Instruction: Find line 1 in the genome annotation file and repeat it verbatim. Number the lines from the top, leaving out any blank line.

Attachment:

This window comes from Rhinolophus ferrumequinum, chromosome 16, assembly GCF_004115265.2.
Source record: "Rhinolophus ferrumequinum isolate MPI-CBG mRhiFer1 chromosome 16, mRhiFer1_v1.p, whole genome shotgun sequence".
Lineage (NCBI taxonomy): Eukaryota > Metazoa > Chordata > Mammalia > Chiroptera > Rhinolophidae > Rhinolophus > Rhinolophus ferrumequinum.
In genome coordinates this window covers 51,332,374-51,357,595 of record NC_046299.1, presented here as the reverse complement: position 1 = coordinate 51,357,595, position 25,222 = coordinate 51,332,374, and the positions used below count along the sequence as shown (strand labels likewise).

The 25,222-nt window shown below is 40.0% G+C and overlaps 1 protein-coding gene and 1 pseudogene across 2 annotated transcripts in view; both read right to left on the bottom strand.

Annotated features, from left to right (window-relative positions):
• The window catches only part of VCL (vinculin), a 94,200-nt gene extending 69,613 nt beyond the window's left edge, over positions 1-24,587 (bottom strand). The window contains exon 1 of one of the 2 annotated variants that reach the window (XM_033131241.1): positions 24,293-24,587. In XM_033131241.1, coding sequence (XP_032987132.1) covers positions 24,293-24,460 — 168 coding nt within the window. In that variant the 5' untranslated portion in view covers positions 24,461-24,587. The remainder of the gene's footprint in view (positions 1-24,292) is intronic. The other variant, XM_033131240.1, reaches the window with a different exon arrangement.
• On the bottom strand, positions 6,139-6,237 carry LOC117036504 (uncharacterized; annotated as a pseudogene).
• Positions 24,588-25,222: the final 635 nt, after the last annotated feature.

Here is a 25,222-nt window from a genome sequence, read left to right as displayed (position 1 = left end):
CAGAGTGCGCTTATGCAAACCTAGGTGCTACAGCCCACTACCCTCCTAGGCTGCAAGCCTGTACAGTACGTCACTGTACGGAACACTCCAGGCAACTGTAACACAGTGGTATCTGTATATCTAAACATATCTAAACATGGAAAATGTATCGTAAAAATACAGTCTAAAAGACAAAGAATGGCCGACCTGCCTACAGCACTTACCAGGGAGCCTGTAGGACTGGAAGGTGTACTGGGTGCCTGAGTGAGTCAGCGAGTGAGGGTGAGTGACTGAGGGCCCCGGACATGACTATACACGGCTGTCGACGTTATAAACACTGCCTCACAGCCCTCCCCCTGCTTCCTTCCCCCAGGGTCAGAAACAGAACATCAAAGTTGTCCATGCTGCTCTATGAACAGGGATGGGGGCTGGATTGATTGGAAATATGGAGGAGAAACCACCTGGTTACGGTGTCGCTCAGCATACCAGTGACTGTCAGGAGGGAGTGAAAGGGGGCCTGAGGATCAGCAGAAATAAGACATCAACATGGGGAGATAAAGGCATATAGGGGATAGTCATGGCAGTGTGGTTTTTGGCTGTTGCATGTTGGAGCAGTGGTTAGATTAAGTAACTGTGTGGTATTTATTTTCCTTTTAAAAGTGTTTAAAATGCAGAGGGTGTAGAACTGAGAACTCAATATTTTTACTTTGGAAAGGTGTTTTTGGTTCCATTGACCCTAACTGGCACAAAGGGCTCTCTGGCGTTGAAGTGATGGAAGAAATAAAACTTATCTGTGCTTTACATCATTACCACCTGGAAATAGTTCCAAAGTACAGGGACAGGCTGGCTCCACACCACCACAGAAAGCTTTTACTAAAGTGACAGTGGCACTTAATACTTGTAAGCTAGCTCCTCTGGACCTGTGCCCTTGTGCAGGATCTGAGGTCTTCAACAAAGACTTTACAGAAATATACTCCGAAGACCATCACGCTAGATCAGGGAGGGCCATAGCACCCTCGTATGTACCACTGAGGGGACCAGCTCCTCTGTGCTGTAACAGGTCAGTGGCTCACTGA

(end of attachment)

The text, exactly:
This window comes from Rhinolophus ferrumequinum, chromosome 16, assembly GCF_004115265.2.